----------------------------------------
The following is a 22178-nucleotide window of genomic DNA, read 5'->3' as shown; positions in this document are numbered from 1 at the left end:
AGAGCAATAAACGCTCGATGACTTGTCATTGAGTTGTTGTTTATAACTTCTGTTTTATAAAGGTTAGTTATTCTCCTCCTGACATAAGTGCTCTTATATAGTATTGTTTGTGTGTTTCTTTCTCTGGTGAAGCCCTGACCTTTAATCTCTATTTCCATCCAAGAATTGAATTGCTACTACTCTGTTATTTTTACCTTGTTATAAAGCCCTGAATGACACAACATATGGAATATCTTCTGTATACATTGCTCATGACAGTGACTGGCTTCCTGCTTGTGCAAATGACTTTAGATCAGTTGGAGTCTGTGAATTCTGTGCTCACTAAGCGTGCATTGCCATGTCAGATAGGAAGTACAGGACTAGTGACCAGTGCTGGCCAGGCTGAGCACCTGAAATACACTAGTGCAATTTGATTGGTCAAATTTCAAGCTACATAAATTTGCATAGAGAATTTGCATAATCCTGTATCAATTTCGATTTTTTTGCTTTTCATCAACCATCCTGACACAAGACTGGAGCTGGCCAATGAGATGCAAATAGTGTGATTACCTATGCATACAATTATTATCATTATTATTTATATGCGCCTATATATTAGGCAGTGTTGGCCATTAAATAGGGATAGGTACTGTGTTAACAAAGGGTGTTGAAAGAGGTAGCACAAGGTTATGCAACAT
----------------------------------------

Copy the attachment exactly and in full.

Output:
The following is a 22178-nucleotide window of genomic DNA, read 5'->3' as shown; positions in this document are numbered from 1 at the left end:
AGAGCAATAAACGCTCGATGACTTGTCATTGAGTTGTTGTTTATAACTTCTGTTTTATAAAGGTTAGTTATTCTCCTCCTGACATAAGTGCTCTTATATAGTATTGTTTGTGTGTTTCTTTCTCTGGTGAAGCCCTGACCTTTAATCTCTATTTCCATCCAAGAATTGAATTGCTACTACTCTGTTATTTTTACCTTGTTATAAAGCCCTGAATGACACAACATATGGAATATCTTCTGTATACATTGCTCATGACAGTGACTGGCTTCCTGCTTGTGCAAATGACTTTAGATCAGTTGGAGTCTGTGAATTCTGTGCTCACTAAGCGTGCATTGCCATGTCAGATAGGAAGTACAGGACTAGTGACCAGTGCTGGCCAGGCTGAGCACCTGAAATACACTAGTGCAATTTGATTGGTCAAATTTCAAGCTACATAAATTTGCATAGAGAATTTGCATAATCCTGTATCAATTTCGATTTTTTTGCTTTTCATCAACCATCCTGACACAAGACTGGAGCTGGCCAATGAGATGCAAATAGTGTGATTACCTATGCATACAATTATTATCATTATTATTTATATGCGCCTATATATTAGGCAGTGTTGGCCATTAAATAGGGATAGGTACTGTGTTAACAAAGGGTGTTGAAAGAGGTAGCACAAGGTTATGCAACAT